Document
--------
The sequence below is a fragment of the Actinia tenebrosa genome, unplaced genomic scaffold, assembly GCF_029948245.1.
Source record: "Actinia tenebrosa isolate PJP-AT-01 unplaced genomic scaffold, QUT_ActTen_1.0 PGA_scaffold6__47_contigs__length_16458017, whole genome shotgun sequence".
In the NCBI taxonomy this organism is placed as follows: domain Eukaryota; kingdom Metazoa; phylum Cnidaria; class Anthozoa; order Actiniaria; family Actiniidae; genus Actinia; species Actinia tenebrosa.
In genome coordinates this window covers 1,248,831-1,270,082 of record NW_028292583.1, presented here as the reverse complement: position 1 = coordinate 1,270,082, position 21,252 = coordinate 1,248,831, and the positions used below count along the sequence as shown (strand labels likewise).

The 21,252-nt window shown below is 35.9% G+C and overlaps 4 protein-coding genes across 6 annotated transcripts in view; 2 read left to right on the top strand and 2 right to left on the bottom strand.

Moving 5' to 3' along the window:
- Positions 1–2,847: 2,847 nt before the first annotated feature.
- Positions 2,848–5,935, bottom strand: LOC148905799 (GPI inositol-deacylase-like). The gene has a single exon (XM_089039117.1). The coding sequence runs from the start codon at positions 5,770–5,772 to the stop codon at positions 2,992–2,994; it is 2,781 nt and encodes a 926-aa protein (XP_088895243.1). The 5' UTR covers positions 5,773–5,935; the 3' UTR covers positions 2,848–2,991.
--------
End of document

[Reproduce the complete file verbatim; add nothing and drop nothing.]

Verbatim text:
The sequence below is a fragment of the Actinia tenebrosa genome, unplaced genomic scaffold, assembly GCF_029948245.1.
Source record: "Actinia tenebrosa isolate PJP-AT-01 unplaced genomic scaffold, QUT_ActTen_1.0 PGA_scaffold6__47_contigs__length_16458017, whole genome shotgun sequence".
In the NCBI taxonomy this organism is placed as follows: domain Eukaryota; kingdom Metazoa; phylum Cnidaria; class Anthozoa; order Actiniaria; family Actiniidae; genus Actinia; species Actinia tenebrosa.
In genome coordinates this window covers 1,248,831-1,270,082 of record NW_028292583.1, presented here as the reverse complement: position 1 = coordinate 1,270,082, position 21,252 = coordinate 1,248,831, and the positions used below count along the sequence as shown (strand labels likewise).

The 21,252-nt window shown below is 35.9% G+C and overlaps 4 protein-coding genes across 6 annotated transcripts in view; 2 read left to right on the top strand and 2 right to left on the bottom strand.

Moving 5' to 3' along the window:
- Positions 1–2,847: 2,847 nt before the first annotated feature.
- Positions 2,848–5,935, bottom strand: LOC148905799 (GPI inositol-deacylase-like). The gene has a single exon (XM_089039117.1). The coding sequence runs from the start codon at positions 5,770–5,772 to the stop codon at positions 2,992–2,994; it is 2,781 nt and encodes a 926-aa protein (XP_088895243.1). The 5' UTR covers positions 5,773–5,935; the 3' UTR covers positions 2,848–2,991.